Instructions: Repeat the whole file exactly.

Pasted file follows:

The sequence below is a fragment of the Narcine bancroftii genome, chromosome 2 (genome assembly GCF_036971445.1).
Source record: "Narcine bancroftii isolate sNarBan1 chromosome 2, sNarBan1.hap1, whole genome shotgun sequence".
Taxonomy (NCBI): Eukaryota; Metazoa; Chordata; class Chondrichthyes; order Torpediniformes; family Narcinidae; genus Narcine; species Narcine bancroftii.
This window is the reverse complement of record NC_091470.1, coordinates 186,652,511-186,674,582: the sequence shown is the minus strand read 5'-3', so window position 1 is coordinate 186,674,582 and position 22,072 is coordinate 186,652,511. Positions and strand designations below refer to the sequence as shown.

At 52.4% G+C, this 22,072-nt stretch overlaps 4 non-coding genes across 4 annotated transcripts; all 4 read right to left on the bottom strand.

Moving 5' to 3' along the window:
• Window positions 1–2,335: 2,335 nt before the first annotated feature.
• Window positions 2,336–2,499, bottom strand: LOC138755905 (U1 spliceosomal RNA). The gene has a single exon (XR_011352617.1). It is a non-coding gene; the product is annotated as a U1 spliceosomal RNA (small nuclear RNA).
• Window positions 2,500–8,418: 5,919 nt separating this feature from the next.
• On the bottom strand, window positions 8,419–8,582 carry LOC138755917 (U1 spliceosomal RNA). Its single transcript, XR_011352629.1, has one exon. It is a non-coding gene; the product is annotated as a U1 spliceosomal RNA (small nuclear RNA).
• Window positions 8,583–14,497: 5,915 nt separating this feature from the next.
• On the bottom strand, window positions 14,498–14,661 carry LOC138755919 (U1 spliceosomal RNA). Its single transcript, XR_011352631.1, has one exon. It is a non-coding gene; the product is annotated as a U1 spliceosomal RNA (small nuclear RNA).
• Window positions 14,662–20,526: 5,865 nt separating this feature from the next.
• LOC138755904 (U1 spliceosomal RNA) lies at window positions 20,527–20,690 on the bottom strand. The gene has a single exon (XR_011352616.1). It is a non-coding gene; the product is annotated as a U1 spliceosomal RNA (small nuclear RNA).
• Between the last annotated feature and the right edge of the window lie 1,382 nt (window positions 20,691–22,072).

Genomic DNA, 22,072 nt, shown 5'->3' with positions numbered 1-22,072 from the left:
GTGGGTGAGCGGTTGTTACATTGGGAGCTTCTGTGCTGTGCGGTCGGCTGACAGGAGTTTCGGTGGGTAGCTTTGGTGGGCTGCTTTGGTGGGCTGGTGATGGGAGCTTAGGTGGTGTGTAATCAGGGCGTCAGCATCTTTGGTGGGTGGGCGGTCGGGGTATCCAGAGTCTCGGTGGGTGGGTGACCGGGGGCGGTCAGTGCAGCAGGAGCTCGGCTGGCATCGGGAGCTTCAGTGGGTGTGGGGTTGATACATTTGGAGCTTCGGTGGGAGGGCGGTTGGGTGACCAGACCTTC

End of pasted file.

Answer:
The sequence below is a fragment of the Narcine bancroftii genome, chromosome 2 (genome assembly GCF_036971445.1).
Source record: "Narcine bancroftii isolate sNarBan1 chromosome 2, sNarBan1.hap1, whole genome shotgun sequence".
Taxonomy (NCBI): Eukaryota; Metazoa; Chordata; class Chondrichthyes; order Torpediniformes; family Narcinidae; genus Narcine; species Narcine bancroftii.
This window is the reverse complement of record NC_091470.1, coordinates 186,652,511-186,674,582: the sequence shown is the minus strand read 5'-3', so window position 1 is coordinate 186,674,582 and position 22,072 is coordinate 186,652,511. Positions and strand designations below refer to the sequence as shown.

At 52.4% G+C, this 22,072-nt stretch overlaps 4 non-coding genes across 4 annotated transcripts; all 4 read right to left on the bottom strand.

Moving 5' to 3' along the window:
• Window positions 1–2,335: 2,335 nt before the first annotated feature.
• Window positions 2,336–2,499, bottom strand: LOC138755905 (U1 spliceosomal RNA). The gene has a single exon (XR_011352617.1). It is a non-coding gene; the product is annotated as a U1 spliceosomal RNA (small nuclear RNA).
• Window positions 2,500–8,418: 5,919 nt separating this feature from the next.
• On the bottom strand, window positions 8,419–8,582 carry LOC138755917 (U1 spliceosomal RNA). Its single transcript, XR_011352629.1, has one exon. It is a non-coding gene; the product is annotated as a U1 spliceosomal RNA (small nuclear RNA).
• Window positions 8,583–14,497: 5,915 nt separating this feature from the next.
• On the bottom strand, window positions 14,498–14,661 carry LOC138755919 (U1 spliceosomal RNA). Its single transcript, XR_011352631.1, has one exon. It is a non-coding gene; the product is annotated as a U1 spliceosomal RNA (small nuclear RNA).
• Window positions 14,662–20,526: 5,865 nt separating this feature from the next.
• LOC138755904 (U1 spliceosomal RNA) lies at window positions 20,527–20,690 on the bottom strand. The gene has a single exon (XR_011352616.1). It is a non-coding gene; the product is annotated as a U1 spliceosomal RNA (small nuclear RNA).
• Between the last annotated feature and the right edge of the window lie 1,382 nt (window positions 20,691–22,072).

Genomic DNA, 22,072 nt, shown 5'->3' with positions numbered 1-22,072 from the left:
GTGGGTGAGCGGTTGTTACATTGGGAGCTTCTGTGCTGTGCGGTCGGCTGACAGGAGTTTCGGTGGGTAGCTTTGGTGGGCTGCTTTGGTGGGCTGGTGATGGGAGCTTAGGTGGTGTGTAATCAGGGCGTCAGCATCTTTGGTGGGTGGGCGGTCGGGGTATCCAGAGTCTCGGTGGGTGGGTGACCGGGGGCGGTCAGTGCAGCAGGAGCTCGGCTGGCATCGGGAGCTTCAGTGGGTGTGGGGTTGATACATTTGGAGCTTCGGTGGGAGGGCGGTTGGGTGACCAGACCTTC